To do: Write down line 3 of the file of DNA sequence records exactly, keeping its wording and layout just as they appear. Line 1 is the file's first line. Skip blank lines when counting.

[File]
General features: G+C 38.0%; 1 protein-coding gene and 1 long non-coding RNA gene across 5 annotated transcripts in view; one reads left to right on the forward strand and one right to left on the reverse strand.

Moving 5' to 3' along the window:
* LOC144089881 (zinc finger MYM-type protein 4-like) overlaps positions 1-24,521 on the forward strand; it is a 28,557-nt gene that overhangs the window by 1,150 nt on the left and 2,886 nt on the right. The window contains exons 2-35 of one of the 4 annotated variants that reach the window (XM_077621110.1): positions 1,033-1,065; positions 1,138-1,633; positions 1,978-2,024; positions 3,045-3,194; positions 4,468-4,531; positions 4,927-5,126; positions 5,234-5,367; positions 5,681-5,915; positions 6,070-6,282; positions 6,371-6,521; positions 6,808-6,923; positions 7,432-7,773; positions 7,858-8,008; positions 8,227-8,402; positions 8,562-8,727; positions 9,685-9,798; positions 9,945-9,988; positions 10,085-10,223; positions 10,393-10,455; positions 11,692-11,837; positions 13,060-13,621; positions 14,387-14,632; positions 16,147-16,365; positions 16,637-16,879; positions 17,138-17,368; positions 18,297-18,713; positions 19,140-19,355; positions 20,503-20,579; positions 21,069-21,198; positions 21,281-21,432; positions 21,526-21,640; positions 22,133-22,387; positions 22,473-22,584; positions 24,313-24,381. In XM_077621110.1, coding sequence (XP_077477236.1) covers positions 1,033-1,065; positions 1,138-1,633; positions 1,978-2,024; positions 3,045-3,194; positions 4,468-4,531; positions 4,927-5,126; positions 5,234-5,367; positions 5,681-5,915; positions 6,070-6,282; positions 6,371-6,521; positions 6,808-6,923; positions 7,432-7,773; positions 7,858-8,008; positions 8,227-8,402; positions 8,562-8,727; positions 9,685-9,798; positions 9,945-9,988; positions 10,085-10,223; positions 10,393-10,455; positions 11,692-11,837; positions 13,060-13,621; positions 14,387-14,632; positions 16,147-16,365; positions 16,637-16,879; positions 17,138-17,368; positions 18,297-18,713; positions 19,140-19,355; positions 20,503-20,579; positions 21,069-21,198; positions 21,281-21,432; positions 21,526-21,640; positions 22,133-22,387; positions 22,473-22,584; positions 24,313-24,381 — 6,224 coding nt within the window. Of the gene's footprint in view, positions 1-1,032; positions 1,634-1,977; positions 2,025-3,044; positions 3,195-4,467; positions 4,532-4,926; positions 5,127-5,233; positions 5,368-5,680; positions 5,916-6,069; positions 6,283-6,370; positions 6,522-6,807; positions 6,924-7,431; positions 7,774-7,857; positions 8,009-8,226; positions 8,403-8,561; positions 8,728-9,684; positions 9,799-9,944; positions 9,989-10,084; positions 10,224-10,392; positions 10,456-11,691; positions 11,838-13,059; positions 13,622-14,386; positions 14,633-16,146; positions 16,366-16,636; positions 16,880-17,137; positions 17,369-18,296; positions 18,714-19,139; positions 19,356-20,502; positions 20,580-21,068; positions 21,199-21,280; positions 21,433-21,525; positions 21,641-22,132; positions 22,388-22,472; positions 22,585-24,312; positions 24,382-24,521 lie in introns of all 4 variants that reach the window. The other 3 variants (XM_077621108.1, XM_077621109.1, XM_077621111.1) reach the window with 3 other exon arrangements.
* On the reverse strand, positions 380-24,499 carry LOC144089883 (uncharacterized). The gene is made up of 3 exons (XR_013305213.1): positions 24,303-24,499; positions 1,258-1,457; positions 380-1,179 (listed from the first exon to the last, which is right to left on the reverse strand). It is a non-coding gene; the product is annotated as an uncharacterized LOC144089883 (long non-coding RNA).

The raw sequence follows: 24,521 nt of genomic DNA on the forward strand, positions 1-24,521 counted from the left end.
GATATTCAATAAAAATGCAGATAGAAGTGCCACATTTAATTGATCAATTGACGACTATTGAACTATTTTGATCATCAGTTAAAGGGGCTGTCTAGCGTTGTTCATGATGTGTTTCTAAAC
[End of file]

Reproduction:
* LOC144089881 (zinc finger MYM-type protein 4-like) overlaps positions 1-24,521 on the forward strand; it is a 28,557-nt gene that overhangs the window by 1,150 nt on the left and 2,886 nt on the right. The window contains exons 2-35 of one of the 4 annotated variants that reach the window (XM_077621110.1): positions 1,033-1,065; positions 1,138-1,633; positions 1,978-2,024; positions 3,045-3,194; positions 4,468-4,531; positions 4,927-5,126; positions 5,234-5,367; positions 5,681-5,915; positions 6,070-6,282; positions 6,371-6,521; positions 6,808-6,923; positions 7,432-7,773; positions 7,858-8,008; positions 8,227-8,402; positions 8,562-8,727; positions 9,685-9,798; positions 9,945-9,988; positions 10,085-10,223; positions 10,393-10,455; positions 11,692-11,837; positions 13,060-13,621; positions 14,387-14,632; positions 16,147-16,365; positions 16,637-16,879; positions 17,138-17,368; positions 18,297-18,713; positions 19,140-19,355; positions 20,503-20,579; positions 21,069-21,198; positions 21,281-21,432; positions 21,526-21,640; positions 22,133-22,387; positions 22,473-22,584; positions 24,313-24,381. In XM_077621110.1, coding sequence (XP_077477236.1) covers positions 1,033-1,065; positions 1,138-1,633; positions 1,978-2,024; positions 3,045-3,194; positions 4,468-4,531; positions 4,927-5,126; positions 5,234-5,367; positions 5,681-5,915; positions 6,070-6,282; positions 6,371-6,521; positions 6,808-6,923; positions 7,432-7,773; positions 7,858-8,008; positions 8,227-8,402; positions 8,562-8,727; positions 9,685-9,798; positions 9,945-9,988; positions 10,085-10,223; positions 10,393-10,455; positions 11,692-11,837; positions 13,060-13,621; positions 14,387-14,632; positions 16,147-16,365; positions 16,637-16,879; positions 17,138-17,368; positions 18,297-18,713; positions 19,140-19,355; positions 20,503-20,579; positions 21,069-21,198; positions 21,281-21,432; positions 21,526-21,640; positions 22,133-22,387; positions 22,473-22,584; positions 24,313-24,381 — 6,224 coding nt within the window. Of the gene's footprint in view, positions 1-1,032; positions 1,634-1,977; positions 2,025-3,044; positions 3,195-4,467; positions 4,532-4,926; positions 5,127-5,233; positions 5,368-5,680; positions 5,916-6,069; positions 6,283-6,370; positions 6,522-6,807; positions 6,924-7,431; positions 7,774-7,857; positions 8,009-8,226; positions 8,403-8,561; positions 8,728-9,684; positions 9,799-9,944; positions 9,989-10,084; positions 10,224-10,392; positions 10,456-11,691; positions 11,838-13,059; positions 13,622-14,386; positions 14,633-16,146; positions 16,366-16,636; positions 16,880-17,137; positions 17,369-18,296; positions 18,714-19,139; positions 19,356-20,502; positions 20,580-21,068; positions 21,199-21,280; positions 21,433-21,525; positions 21,641-22,132; positions 22,388-22,472; positions 22,585-24,312; positions 24,382-24,521 lie in introns of all 4 variants that reach the window. The other 3 variants (XM_077621108.1, XM_077621109.1, XM_077621111.1) reach the window with 3 other exon arrangements.